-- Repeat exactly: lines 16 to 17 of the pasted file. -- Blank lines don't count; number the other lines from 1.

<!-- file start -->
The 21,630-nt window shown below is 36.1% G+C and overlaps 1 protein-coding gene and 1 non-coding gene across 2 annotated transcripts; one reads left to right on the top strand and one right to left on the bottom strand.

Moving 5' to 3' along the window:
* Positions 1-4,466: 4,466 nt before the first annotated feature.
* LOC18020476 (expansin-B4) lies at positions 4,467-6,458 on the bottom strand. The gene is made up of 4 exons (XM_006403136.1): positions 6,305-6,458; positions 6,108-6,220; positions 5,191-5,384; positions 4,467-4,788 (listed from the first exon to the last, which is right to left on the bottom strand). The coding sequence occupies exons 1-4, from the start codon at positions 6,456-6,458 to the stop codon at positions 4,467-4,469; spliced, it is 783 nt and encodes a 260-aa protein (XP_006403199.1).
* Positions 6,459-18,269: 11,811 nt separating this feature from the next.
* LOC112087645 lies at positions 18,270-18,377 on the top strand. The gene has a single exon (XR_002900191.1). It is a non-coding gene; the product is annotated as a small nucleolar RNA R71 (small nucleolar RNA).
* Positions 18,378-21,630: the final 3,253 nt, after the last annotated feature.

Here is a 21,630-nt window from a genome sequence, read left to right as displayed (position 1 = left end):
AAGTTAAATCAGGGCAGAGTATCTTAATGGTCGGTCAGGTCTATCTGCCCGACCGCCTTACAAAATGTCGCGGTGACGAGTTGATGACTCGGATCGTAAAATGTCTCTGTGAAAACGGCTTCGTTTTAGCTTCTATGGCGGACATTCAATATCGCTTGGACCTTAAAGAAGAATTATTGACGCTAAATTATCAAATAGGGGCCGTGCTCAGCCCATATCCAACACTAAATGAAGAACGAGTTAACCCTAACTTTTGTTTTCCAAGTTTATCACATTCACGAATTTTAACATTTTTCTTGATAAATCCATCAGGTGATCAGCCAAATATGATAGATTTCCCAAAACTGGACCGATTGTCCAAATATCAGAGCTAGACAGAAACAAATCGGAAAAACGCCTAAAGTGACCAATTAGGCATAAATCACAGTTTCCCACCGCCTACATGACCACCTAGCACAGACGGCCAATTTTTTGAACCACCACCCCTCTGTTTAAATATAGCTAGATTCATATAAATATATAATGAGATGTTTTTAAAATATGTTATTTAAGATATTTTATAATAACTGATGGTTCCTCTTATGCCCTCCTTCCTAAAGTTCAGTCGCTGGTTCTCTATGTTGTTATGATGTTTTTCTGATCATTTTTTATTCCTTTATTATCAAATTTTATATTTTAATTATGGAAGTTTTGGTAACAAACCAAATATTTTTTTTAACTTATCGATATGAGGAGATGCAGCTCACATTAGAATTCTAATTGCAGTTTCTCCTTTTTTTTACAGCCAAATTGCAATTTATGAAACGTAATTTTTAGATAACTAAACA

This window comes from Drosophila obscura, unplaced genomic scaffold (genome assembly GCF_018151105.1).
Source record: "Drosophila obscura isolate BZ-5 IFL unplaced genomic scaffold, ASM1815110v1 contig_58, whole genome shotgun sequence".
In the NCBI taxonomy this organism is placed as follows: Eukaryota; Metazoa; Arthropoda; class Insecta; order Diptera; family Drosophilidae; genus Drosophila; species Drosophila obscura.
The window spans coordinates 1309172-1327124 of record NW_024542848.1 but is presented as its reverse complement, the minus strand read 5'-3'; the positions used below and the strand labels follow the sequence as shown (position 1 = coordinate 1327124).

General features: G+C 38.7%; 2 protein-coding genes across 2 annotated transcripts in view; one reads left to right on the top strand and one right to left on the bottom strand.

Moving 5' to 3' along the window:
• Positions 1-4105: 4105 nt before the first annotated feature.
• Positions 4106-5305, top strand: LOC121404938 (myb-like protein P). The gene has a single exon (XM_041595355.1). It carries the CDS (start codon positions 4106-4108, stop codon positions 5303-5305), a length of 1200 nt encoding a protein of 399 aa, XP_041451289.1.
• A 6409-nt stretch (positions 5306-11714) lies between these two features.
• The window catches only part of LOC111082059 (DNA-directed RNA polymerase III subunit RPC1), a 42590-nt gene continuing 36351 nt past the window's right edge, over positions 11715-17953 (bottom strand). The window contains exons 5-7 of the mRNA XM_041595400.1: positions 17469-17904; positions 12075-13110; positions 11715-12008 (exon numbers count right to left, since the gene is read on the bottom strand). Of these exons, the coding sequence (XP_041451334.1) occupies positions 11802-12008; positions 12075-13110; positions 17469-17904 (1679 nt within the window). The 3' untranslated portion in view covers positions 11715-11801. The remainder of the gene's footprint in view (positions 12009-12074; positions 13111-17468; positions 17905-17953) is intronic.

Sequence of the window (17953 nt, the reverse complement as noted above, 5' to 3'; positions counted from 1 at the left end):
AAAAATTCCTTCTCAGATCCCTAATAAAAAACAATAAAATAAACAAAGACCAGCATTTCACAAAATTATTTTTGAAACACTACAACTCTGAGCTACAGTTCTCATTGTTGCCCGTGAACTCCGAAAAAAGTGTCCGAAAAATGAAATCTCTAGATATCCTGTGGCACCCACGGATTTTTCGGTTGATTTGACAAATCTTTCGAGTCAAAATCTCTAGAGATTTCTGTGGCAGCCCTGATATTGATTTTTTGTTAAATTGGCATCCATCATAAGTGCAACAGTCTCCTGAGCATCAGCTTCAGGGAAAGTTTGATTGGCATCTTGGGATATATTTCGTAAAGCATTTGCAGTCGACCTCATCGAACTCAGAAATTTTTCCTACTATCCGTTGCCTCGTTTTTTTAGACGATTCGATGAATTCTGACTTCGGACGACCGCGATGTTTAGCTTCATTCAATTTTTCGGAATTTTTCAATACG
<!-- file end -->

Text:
• Positions 1-4105: 4105 nt before the first annotated feature.
• Positions 4106-5305, top strand: LOC121404938 (myb-like protein P). The gene has a single exon (XM_041595355.1). It carries the CDS (start codon positions 4106-4108, stop codon positions 5303-5305), a length of 1200 nt encoding a protein of 399 aa, XP_041451289.1.